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World Cat Day? But isn't that every day?

Mim Mim is 1.5 years old and awiating your visit to RSPCA Noosaville to take her home
Mim Mim is 1.5 years old and awiating your visit to RSPCA Noosaville to take her home

CATS of Noosa Shire will be smiling at the announcement of World Cat Day today.

Well, they would if they had the facial musculature to do so.

But they do so inwardly - and they do so because they know, just like their lesser feline relatives elsewhere, that every day is World Cat Day.

Petbarn at Noosa Civic will celebrate the occasion by working with the RSPCA and other groups today to help find less-fortunate rescue cats homes, adding to the partnership's successful tally of 23,289 nationally so far.

"At Petbarn we are dedicated to finding forever homes for the thousands of adorable cats up for adoption across the country.

World Cat Day is the perfect time for us to raise awareness around the importance of pet adoption in saving cat lives,” Petbarn manager Matt Weier said.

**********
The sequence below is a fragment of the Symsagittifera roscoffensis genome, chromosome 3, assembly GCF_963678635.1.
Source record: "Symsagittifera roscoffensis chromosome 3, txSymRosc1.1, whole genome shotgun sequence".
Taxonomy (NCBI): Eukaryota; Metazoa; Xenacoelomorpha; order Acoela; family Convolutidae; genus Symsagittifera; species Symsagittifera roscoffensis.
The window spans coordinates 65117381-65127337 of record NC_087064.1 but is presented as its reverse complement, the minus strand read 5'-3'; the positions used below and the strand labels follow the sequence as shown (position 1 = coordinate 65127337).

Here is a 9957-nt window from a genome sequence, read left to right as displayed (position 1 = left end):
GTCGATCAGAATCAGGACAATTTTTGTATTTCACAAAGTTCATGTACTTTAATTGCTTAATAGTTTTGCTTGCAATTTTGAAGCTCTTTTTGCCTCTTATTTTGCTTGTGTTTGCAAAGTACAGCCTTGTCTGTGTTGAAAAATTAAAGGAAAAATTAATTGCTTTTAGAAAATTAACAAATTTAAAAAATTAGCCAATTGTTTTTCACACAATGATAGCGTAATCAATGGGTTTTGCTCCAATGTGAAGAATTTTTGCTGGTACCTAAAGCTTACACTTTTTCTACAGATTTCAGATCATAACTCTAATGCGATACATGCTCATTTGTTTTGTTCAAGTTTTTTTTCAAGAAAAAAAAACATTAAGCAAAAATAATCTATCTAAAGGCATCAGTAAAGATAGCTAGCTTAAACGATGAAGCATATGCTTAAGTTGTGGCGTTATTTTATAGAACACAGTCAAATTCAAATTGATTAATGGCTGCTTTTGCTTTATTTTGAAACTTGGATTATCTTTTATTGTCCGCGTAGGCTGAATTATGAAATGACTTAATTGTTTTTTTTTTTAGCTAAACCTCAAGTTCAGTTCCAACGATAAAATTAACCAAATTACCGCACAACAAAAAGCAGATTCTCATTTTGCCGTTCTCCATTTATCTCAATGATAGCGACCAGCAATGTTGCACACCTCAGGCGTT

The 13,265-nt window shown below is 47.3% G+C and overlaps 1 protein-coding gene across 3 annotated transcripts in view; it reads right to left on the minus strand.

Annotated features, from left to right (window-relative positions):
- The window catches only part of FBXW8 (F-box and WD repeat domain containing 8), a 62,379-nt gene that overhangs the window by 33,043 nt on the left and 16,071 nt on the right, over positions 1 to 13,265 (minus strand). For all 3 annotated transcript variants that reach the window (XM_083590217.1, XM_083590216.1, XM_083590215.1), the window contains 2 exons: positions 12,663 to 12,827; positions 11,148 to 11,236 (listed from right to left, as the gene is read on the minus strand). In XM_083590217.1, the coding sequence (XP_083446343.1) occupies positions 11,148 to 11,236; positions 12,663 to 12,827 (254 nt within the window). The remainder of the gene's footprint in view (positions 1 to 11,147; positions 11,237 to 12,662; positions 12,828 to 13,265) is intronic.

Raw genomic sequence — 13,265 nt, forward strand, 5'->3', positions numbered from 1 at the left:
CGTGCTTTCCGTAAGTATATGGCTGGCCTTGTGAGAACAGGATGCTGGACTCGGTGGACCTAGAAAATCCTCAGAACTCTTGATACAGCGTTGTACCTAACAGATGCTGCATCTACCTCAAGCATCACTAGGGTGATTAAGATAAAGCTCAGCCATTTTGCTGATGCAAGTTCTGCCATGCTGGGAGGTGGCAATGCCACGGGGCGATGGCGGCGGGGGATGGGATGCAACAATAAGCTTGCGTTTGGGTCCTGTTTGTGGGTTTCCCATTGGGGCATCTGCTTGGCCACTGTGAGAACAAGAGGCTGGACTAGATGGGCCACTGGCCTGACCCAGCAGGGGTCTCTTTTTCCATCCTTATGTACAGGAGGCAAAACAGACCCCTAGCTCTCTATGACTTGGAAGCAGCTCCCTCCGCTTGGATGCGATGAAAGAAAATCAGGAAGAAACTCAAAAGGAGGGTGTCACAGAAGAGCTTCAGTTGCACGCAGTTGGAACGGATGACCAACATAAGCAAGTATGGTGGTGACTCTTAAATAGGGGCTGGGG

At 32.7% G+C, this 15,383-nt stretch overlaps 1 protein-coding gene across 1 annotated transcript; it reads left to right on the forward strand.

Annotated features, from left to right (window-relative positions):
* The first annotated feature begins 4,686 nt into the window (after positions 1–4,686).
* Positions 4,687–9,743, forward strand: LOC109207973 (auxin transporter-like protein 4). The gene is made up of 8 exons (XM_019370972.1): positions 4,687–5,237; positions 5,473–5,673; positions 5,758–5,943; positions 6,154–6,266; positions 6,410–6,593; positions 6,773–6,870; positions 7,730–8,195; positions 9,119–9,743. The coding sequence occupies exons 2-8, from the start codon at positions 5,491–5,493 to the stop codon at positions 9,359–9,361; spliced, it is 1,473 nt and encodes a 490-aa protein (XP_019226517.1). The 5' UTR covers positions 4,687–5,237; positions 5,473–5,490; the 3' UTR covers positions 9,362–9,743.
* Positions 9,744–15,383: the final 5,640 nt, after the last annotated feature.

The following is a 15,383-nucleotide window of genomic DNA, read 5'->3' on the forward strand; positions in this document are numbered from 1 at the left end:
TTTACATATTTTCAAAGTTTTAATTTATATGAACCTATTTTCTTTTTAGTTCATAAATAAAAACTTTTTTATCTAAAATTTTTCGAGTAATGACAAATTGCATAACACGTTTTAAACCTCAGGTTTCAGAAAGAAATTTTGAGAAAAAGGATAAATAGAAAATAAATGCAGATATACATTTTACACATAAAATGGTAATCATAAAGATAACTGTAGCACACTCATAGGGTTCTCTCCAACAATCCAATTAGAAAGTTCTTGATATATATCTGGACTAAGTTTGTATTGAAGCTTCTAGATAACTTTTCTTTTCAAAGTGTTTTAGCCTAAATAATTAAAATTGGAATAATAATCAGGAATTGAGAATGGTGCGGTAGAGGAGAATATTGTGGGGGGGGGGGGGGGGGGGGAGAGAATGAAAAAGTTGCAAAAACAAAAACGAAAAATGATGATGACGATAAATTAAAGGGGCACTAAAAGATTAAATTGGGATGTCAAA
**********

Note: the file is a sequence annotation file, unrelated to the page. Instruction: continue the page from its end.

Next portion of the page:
It's a good cause and you can find out more at www.petbarn.com.au.

Meanwhile, the rest of us who are owned by cats requiring no rescue will ponder our fate should we fail to serve just the right food (coral trout meuniere, m'sieur?), fluff the sleeping-pillow sufficiently, open/close the access windows/doors no matter the temperature - and generally continue our servitude and deification in the hope that in some small way, we are compensated by that slight flick of tail or soft paw to the face to assure us our life's existence is worthy. Probably.

The alternative, as usual, will be a bout of wilful ignoring, ripped linen, scattered foodstuffs and/or litter, or the sinking of small but effective claws/fangs into the most pliant areas of one's flesh.

A Fancy Feast survey showed Queensland cats were among the harshest rulers, with 20% of respondents admitting they were coerced into cancelling planned holidays to ensure their pampered pets remained happy.

It also showed men spent more on their cats, but women were the most affectionate, with more than one in three admitting to spending considerable time stroking a cat daily.

There is nothing to compare with the uniquely selective form of unconditional love that can be bestowed upon you from one of these ephemeral walkers of the earth.

So if you have 15 years or so to spare - yes, it is a big commitment - do yourself and the world a huge favour, and rescue a cat.

* No humans were injured in the writing of this article.

Topics:  animal adoption cats rescue cats rspca


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